I believe that I should know how to repair and maintain as much of my stuff as I am able to. Not to cheat the manufacturers out of another buck (though that's certainly a good reason), but to be the master of my stuff. If I can repair it, it will last longer, and I will understand a little more of how it works.
My mother (z"l) taught me how to hand-sew when I was very young, no more than five or six. And since then, I've mended lots of my own clothes, bags and blankets; and even sewn a couple of quilts.
Here's a quilt I finished in the spring of 2000.
Recently, I came into possession of a Carradice Camper Longflap saddlebag. The Camper is the largest transverse saddlebag Carradice makes. Constructed of waxed cotton and leather straps, it retails for around $150 new. The seller had spilled some battery acid inside the bag and burned some holes into the fabric; he had also removed the dowel and replaced it with his mini-pump. He sold it to me for less than a third of the reatail cost, a heck of a deal even if I had to fix it up. The bag came to me with no dowel, no straps to attach it to a saddle, and still feeling vaguely of batter acid residue mixed with wax.
I began to figure out how I would patch the bag; the acid had eaten away entire square inches of the bottom of the bag and part of one of the outside pockets as well. After turning it over and over, I decided I would patch the holes in the bottom, then reinfoce the areas around the holes with more stitching, and finally reconstruct the bottom and sidewalls where the outside pocket once attached. I also decided I couldn't save the bottom of the outside pocket, so I cut it awat and closed it up shorter. it would be asymmetrical, but functional.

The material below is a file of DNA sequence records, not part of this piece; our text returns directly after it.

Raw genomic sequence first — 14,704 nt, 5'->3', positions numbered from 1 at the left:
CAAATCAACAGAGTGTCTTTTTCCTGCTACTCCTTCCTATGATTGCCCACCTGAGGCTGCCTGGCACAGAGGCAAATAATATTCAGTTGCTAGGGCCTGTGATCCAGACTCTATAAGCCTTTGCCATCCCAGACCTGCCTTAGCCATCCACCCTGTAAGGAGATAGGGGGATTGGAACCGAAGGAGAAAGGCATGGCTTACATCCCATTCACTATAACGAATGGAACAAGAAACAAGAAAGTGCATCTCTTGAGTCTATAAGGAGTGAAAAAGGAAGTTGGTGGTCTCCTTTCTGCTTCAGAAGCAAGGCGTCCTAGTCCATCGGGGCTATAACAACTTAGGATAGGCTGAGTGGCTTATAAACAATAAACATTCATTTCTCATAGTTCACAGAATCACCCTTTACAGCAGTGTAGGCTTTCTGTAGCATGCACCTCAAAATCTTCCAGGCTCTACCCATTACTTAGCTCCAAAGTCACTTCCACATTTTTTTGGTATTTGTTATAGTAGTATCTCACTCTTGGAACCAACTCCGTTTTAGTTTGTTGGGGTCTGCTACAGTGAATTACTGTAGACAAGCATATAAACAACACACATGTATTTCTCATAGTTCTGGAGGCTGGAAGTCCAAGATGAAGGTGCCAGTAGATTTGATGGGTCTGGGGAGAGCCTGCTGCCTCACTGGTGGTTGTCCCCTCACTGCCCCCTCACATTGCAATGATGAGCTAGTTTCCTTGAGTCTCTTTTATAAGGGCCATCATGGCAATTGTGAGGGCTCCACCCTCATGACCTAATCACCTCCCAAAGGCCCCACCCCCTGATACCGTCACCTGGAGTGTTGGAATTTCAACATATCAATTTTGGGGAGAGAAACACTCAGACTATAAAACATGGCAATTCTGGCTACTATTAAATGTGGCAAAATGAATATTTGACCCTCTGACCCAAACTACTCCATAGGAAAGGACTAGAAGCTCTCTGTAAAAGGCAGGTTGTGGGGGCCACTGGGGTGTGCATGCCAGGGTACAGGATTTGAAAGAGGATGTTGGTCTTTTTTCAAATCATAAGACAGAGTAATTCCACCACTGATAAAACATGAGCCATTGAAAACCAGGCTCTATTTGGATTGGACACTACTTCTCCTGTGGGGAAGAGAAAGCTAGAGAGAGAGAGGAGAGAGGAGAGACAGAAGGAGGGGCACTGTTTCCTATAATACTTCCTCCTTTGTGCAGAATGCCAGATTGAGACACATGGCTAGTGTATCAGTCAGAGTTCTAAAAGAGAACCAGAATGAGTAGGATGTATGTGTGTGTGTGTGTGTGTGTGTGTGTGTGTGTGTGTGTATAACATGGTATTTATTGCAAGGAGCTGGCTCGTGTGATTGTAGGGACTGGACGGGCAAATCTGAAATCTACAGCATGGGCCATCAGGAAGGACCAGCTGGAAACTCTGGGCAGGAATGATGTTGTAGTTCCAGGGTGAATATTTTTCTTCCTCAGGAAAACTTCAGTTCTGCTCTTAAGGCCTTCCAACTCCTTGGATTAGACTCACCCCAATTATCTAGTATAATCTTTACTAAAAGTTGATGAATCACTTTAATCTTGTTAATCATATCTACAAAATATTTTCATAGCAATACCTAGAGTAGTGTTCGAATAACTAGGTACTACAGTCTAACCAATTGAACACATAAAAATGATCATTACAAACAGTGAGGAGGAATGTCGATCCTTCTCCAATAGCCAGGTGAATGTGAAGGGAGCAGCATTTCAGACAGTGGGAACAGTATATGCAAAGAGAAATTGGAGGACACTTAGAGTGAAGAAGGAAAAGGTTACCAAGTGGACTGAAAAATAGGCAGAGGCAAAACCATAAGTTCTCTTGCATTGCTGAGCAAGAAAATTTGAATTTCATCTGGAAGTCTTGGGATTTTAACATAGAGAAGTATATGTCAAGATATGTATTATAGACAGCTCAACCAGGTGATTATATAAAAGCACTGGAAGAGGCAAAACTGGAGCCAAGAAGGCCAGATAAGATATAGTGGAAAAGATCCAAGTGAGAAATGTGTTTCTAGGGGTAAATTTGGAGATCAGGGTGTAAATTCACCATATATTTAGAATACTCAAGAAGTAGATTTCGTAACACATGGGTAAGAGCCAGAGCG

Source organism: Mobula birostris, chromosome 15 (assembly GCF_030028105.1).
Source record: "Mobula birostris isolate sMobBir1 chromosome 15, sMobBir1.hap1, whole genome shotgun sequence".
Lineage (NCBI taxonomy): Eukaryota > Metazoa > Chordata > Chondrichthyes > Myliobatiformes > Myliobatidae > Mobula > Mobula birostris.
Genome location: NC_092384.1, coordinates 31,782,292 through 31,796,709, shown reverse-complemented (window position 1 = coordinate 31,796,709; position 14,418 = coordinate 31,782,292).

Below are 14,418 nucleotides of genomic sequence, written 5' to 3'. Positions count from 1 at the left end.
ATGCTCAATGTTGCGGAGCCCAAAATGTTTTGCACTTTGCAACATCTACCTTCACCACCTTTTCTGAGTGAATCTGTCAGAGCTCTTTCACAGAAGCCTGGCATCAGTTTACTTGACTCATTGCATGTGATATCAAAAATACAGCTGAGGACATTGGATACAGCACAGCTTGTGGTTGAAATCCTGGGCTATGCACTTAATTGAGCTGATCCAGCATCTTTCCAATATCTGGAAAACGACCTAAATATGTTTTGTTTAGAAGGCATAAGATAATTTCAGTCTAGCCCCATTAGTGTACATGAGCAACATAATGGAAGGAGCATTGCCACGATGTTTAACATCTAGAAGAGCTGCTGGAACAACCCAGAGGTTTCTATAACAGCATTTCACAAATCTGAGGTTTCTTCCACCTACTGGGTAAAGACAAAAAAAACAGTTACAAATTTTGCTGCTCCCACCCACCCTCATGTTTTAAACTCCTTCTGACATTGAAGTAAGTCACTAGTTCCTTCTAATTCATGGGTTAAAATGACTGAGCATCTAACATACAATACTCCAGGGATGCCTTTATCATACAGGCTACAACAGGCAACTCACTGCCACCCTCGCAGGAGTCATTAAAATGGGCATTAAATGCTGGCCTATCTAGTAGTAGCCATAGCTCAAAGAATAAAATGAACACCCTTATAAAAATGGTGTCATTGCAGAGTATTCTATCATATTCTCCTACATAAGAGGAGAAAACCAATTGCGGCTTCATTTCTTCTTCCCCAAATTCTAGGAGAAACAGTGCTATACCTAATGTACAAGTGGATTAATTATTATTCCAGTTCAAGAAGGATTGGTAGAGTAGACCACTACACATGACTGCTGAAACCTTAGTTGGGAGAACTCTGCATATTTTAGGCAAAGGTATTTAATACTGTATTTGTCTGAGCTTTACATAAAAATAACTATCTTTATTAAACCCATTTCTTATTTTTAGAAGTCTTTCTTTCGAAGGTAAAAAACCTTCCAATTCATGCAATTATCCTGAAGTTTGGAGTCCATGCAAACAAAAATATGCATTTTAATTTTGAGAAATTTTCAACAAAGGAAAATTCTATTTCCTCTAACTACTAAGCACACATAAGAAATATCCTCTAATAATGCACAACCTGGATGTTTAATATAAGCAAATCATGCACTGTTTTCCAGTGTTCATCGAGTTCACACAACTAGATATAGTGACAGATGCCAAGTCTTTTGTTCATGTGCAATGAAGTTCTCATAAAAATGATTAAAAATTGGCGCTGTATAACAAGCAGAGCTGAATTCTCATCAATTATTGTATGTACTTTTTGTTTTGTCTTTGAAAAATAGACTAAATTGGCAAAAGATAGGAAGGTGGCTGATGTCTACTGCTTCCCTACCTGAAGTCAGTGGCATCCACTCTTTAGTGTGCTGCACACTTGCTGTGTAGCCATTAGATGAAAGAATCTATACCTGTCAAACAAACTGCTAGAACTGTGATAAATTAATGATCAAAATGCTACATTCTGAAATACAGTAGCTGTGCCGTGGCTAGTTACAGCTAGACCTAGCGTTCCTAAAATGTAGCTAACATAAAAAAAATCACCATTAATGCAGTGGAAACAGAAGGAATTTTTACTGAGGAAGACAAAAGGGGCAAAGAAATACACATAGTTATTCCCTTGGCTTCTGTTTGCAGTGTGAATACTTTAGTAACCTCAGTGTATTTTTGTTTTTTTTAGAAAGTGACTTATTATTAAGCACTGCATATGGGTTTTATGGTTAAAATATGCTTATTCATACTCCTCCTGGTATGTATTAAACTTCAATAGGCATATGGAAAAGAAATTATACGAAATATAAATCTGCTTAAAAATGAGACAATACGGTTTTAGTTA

For patching material, I used a Thomson stem bag, doubled up and hemmed underneath, from a stack of these I got last year.
After I'd gone this far, it occurred to me that perhaps it would be good to try and neutralize what remaining residue there might be. So I took the bag outside, and poured vinegar on the affected fabric. In a little while I'll boil some water and pour that over the area, and let it dry outside all day.
(It's waxed cotton, so I can't just toss it in the washing machine as was recommended by several sites.)
Then, once it's dry and I can continue mending it, I may add fabric inside to completely line the bag and keep any remaining residue from getting on whatever I carry. It's not a perfect solution, but it's better than doing nothing.
Admittedly the bag will look odd with Thomson logos covering the holes and reconstructing the sidewalls near the pocket. I have tons of this fabric, and it's pretty sturdy. So I think the liner will be made of the same material, several bags opened up and sewn together to make a large single panel that I can then trim and sew to fit as a lining.
I'll post my progress as the repairs near completion. If it works out I may eventually put this on the Bridgestone.